On another occasion Father Frankenstein manufactured some chlorine gas and passed around a canister so everyone could have a sniff. That day I was watching warily and took care not to inhale anything but the barest trace when the canister was handed along the back bench. Farther along that bench, though, it was a comrade’s turn to be oblivious. When it reached him, he mindlessly inhaled a gulp and put the canister away from him with a jolt. He started coughing and spluttering. His eyes were streaming. Jesus, what the fuck is that? Welcome to the trenches.
Another sporadically violent one also hailed from West Cork. The school had a games rule that one team per match, in whichever sport, had to wear red, to help the referees. Having to play hurling one icy day in January, I came out of the changing rooms wearing a red windcheater over a jersey. Then it transpired we were not red so the windcheater had to be taken off and left behind a goal. On a day like that, no one normal could even contemplate the thought of getting a lash of a hurley stick across the legs so I stood around, prodding the frozen ground with it. Eventually I went behind the goal to retrieve the windcheater but as I wandered back out the field the treacherous ball came my way. It didn’t matter which way I hit it, I was found out. The priest stopped the game with a blast of his whistle and charged over like a bull, inflicting a heavy slap or two across my face for his trouble.
That was mild compared with an earlier experience with him. When I was thirteen, the avuncular pipe-smoker ran amok in Latin class but this episode was wholly premeditated. The excuse was the chalk mark of a duster that he’d found on the back of his black habit. It was obvious he meant business at the start of the next class because he produced “Excalibur”, a terrible instrument consisting of several long strips of unbending thick leather, roughly sewn together. He said everyone was going to get two on each hand unless the person responsible for the stigma owned up. The culprit was too scared so it began with the boys in the front desks. It was clear this was going to be a mass execution. It took two or three innocents to get it before shame produced the suicidal courage to own up and spare the rest. Then I got two on each hand and several on the legs and arse. Something more than sobbing resulted from that hiding. I think he doled out ten lashes in total, practically everywhere except the head.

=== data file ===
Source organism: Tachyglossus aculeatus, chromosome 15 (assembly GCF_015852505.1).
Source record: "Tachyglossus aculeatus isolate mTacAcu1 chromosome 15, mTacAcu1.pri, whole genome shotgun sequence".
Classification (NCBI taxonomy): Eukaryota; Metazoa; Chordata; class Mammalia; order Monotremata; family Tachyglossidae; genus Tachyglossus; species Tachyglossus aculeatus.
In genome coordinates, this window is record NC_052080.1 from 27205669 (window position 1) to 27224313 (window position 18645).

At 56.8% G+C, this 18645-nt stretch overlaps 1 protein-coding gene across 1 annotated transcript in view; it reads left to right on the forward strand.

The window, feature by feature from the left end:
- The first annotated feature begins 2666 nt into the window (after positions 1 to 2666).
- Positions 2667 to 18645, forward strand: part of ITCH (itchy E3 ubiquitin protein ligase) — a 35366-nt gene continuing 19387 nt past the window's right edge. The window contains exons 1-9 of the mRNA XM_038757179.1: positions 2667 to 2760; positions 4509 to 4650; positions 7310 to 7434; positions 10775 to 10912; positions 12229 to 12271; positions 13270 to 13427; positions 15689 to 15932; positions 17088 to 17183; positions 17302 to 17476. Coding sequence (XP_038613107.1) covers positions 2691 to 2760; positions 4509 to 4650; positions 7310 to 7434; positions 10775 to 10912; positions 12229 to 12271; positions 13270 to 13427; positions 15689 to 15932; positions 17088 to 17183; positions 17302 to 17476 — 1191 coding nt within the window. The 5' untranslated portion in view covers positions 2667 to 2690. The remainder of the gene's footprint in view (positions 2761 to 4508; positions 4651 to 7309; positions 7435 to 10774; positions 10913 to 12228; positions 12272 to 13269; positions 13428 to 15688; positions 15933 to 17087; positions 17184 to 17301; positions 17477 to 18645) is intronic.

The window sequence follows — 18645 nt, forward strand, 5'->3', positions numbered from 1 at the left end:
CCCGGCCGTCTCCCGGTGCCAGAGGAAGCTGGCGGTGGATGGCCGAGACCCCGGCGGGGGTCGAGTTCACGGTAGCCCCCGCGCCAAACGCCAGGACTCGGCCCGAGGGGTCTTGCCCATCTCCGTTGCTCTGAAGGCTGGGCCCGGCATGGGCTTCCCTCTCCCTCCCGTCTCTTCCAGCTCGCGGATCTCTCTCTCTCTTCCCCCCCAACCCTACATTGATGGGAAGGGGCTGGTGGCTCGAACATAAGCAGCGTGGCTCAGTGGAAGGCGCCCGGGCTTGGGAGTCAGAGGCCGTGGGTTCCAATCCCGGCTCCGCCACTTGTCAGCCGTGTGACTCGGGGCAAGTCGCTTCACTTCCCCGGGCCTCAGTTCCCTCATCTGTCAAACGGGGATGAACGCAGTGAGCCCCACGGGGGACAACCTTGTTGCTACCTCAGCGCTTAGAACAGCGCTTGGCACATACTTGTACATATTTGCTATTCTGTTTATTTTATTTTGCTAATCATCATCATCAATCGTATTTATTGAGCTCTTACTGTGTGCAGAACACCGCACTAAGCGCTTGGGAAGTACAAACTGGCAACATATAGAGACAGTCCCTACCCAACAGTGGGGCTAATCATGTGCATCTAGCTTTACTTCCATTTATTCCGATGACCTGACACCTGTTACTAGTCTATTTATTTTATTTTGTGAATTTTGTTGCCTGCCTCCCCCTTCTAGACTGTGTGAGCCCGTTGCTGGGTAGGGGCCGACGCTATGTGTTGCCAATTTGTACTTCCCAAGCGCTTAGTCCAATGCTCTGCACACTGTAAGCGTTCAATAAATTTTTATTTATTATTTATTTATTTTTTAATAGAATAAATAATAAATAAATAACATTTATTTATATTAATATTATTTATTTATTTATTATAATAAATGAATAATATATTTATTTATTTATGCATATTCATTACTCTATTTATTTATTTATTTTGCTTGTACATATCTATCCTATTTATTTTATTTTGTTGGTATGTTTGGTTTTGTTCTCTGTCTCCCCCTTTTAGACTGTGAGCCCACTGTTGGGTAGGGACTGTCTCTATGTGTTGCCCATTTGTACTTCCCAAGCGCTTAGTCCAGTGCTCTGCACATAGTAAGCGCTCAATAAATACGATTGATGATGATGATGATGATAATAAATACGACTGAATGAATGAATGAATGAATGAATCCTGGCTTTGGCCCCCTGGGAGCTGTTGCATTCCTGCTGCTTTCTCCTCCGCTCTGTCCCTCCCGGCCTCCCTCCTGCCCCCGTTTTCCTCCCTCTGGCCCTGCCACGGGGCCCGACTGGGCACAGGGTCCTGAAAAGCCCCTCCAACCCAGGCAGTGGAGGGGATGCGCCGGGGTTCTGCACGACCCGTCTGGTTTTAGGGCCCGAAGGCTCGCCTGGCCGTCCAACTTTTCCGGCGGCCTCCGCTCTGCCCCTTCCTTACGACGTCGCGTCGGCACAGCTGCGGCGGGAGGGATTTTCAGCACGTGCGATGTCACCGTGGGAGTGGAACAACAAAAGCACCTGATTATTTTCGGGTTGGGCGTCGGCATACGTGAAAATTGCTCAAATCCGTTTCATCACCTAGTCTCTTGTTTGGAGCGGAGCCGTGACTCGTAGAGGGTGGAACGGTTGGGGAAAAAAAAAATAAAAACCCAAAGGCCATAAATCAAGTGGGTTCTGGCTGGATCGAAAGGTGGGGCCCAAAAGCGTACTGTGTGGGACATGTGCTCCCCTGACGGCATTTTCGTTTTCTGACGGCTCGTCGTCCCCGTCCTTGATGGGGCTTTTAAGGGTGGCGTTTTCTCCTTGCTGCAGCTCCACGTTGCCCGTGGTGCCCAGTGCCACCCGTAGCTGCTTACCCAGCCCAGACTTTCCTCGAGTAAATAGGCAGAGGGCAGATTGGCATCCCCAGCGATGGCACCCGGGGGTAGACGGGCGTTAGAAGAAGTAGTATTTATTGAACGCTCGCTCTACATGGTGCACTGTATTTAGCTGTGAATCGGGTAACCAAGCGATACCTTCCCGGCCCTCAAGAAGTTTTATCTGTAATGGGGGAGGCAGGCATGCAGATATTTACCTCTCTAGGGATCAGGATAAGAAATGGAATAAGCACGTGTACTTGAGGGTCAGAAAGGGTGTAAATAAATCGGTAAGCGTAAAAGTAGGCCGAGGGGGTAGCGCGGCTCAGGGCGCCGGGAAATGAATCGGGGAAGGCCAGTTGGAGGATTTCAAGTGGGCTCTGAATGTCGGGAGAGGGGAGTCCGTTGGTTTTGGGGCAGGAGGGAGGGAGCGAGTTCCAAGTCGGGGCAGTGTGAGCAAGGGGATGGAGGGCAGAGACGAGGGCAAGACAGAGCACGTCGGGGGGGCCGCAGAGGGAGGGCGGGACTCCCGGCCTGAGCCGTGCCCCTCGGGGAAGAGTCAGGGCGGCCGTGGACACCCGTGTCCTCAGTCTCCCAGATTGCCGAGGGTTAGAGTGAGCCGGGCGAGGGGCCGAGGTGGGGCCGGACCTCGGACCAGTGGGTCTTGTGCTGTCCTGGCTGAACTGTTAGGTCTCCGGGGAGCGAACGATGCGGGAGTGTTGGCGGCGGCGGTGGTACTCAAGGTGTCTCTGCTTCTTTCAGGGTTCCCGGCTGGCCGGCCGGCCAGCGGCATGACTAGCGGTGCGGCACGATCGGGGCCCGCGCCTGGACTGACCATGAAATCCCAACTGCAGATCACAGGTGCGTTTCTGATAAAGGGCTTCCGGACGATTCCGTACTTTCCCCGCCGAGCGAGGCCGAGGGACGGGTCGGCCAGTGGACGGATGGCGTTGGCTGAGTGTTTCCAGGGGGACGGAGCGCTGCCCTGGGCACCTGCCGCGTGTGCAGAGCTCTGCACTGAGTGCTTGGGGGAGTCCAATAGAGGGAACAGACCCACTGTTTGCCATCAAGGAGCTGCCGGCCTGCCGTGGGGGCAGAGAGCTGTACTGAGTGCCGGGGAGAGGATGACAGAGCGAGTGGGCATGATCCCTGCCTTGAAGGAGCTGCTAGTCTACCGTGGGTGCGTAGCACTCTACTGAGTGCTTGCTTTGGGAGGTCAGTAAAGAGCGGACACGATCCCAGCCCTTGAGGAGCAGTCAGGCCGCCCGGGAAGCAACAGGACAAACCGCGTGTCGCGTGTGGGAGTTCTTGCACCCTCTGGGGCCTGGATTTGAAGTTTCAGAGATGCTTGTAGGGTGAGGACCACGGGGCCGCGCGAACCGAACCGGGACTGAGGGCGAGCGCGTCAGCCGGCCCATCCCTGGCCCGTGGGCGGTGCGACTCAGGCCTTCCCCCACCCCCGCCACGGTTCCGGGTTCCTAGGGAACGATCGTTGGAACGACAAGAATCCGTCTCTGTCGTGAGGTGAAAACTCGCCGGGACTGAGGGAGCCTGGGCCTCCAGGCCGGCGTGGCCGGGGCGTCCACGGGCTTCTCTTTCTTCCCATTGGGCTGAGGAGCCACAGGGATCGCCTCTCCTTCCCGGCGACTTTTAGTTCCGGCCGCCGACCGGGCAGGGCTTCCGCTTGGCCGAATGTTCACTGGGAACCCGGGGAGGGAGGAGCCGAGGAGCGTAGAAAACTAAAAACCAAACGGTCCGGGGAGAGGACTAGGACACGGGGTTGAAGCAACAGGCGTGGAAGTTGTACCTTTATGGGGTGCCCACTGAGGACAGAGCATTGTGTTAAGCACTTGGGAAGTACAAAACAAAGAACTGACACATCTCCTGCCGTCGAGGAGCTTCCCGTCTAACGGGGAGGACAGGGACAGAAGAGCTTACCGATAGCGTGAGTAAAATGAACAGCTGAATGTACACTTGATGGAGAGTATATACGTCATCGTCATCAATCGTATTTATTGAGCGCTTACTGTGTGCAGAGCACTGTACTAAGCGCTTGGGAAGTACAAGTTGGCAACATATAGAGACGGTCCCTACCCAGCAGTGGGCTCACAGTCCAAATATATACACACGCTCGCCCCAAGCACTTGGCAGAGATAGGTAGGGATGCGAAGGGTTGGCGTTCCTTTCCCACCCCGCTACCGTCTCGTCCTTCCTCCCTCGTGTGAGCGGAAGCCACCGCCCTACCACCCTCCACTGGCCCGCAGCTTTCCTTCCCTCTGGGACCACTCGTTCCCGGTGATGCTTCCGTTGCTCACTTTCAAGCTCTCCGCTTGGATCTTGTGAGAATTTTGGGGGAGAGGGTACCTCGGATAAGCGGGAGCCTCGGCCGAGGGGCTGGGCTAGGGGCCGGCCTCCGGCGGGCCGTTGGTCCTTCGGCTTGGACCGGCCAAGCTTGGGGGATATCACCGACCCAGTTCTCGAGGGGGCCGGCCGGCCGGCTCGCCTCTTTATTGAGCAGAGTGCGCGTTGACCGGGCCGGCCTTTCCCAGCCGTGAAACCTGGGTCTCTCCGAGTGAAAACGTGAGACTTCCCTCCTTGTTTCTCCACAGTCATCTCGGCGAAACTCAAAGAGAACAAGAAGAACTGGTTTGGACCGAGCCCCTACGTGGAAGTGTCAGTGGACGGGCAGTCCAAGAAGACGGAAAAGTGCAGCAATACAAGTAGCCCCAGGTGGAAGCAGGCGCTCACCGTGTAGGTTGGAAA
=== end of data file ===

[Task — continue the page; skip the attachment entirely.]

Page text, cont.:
Corporal punishment was outlawed shortly after I left school in 1982 but, even before that, there had been a prudent though unofficial school policy not to attempt to hit anyone aged sixteen or more. Otherwise the brutality of the time meant the smaller lads remained ‘natural’ punchbags and whipping boys to those members of staff who were into that sort of thing for trivial offences, whether out of sudden inspiration or cold calculation.
In 1936, Wittgenstein returned to Lower Austria to the places he had taught. For whatever reason, he finally wanted to say sorry to the children he had beaten. This was too late for poor Josef Haidbauer, who was by then long dead, but it seems he was warmly received at some houses. Nevertheless the most philosophical response came from a terse Hermine Piribauer. “Ja, ja,” she replied and said no more.
Even that much should have alerted the philosopher to revise his notions of the limits of language. She had rendered even more succinctly the verdict of the father of a gifted boy named Karl Gruber that Wittgenstein had tried to adopt in another village, Trattenbach. The man refused to hand his son over to “ein verrückter Kerl” – a crazy guy – no matter how expensive an education would have been paid for in return. Academic institutions and asylums are similar insofar as the normal and abnormal switch places.